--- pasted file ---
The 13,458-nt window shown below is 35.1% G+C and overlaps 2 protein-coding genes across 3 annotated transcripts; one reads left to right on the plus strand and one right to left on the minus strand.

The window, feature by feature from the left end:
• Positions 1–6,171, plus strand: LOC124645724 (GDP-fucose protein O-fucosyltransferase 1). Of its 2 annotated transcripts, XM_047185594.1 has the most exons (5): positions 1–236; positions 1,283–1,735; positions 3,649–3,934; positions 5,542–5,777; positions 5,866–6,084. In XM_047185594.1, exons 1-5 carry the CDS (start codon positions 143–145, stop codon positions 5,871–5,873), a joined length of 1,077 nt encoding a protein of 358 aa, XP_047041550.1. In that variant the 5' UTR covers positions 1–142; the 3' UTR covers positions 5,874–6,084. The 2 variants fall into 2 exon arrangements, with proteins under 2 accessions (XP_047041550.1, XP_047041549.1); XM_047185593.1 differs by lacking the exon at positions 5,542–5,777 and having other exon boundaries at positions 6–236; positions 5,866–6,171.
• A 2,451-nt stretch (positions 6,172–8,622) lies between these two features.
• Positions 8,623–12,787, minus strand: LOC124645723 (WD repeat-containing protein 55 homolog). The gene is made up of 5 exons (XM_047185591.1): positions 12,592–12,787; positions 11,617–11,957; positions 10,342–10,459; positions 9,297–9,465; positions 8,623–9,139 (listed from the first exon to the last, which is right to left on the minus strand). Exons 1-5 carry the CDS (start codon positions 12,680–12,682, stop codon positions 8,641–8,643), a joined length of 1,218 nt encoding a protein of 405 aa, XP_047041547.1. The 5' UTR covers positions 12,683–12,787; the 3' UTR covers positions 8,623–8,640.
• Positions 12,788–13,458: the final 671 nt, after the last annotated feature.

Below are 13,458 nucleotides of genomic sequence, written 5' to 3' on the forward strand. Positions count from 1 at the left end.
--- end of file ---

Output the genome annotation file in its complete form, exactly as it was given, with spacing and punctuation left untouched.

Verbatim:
The 13,458-nt window shown below is 35.1% G+C and overlaps 2 protein-coding genes across 3 annotated transcripts; one reads left to right on the plus strand and one right to left on the minus strand.

The window, feature by feature from the left end:
• Positions 1–6,171, plus strand: LOC124645724 (GDP-fucose protein O-fucosyltransferase 1). Of its 2 annotated transcripts, XM_047185594.1 has the most exons (5): positions 1–236; positions 1,283–1,735; positions 3,649–3,934; positions 5,542–5,777; positions 5,866–6,084. In XM_047185594.1, exons 1-5 carry the CDS (start codon positions 143–145, stop codon positions 5,871–5,873), a joined length of 1,077 nt encoding a protein of 358 aa, XP_047041550.1. In that variant the 5' UTR covers positions 1–142; the 3' UTR covers positions 5,874–6,084. The 2 variants fall into 2 exon arrangements, with proteins under 2 accessions (XP_047041550.1, XP_047041549.1); XM_047185593.1 differs by lacking the exon at positions 5,542–5,777 and having other exon boundaries at positions 6–236; positions 5,866–6,171.
• A 2,451-nt stretch (positions 6,172–8,622) lies between these two features.
• Positions 8,623–12,787, minus strand: LOC124645723 (WD repeat-containing protein 55 homolog). The gene is made up of 5 exons (XM_047185591.1): positions 12,592–12,787; positions 11,617–11,957; positions 10,342–10,459; positions 9,297–9,465; positions 8,623–9,139 (listed from the first exon to the last, which is right to left on the minus strand). Exons 1-5 carry the CDS (start codon positions 12,680–12,682, stop codon positions 8,641–8,643), a joined length of 1,218 nt encoding a protein of 405 aa, XP_047041547.1. The 5' UTR covers positions 12,683–12,787; the 3' UTR covers positions 8,623–8,640.
• Positions 12,788–13,458: the final 671 nt, after the last annotated feature.

Below are 13,458 nucleotides of genomic sequence, written 5' to 3' on the forward strand. Positions count from 1 at the left end.